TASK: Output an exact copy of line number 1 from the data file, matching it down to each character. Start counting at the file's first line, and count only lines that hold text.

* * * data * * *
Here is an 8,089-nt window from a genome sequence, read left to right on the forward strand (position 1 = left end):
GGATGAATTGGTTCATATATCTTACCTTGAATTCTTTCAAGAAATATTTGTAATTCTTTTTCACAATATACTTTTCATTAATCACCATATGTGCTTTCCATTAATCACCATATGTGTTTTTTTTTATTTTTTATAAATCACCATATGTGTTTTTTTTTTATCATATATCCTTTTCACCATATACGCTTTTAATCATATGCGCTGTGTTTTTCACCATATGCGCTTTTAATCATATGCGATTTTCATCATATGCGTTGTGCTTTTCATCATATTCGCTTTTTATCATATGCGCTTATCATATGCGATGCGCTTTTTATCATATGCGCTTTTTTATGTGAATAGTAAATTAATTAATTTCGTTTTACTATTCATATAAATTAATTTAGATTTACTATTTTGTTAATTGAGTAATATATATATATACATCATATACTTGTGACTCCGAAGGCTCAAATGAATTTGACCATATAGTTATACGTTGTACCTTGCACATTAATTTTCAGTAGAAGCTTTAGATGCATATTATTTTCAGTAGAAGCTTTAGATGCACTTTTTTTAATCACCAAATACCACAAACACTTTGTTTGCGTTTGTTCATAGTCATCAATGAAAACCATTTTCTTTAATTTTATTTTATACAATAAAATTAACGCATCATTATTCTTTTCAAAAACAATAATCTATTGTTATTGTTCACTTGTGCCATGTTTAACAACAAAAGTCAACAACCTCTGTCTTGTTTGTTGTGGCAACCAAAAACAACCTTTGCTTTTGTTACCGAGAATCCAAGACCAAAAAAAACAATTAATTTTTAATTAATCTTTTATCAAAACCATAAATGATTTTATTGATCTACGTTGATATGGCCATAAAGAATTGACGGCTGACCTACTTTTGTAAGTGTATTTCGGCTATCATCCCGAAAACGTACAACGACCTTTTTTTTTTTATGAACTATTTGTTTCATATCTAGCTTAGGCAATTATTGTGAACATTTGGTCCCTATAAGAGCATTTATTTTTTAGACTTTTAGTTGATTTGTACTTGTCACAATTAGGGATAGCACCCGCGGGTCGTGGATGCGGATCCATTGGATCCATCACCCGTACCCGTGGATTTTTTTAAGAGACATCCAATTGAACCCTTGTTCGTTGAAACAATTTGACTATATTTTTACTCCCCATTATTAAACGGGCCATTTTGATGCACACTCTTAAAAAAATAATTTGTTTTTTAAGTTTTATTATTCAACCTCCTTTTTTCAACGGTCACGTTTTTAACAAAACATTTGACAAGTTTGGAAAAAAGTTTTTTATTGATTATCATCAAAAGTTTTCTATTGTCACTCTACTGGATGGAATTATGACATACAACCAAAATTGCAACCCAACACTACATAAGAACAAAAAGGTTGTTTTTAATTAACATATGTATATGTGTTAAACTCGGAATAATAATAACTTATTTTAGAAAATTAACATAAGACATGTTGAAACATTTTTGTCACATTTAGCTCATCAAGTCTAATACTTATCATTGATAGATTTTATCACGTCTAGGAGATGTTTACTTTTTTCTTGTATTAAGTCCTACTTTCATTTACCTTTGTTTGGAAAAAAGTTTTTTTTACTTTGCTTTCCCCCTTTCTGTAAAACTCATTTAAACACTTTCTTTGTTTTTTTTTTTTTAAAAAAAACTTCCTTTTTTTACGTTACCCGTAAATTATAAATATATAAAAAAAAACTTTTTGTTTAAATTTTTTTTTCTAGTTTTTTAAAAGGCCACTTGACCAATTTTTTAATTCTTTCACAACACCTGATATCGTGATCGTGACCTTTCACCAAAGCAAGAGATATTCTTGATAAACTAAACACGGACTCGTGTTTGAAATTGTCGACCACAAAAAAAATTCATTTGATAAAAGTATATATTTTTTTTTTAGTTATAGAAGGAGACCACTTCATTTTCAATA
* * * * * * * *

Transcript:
Here is an 8,089-nt window from a genome sequence, read left to right on the forward strand (position 1 = left end):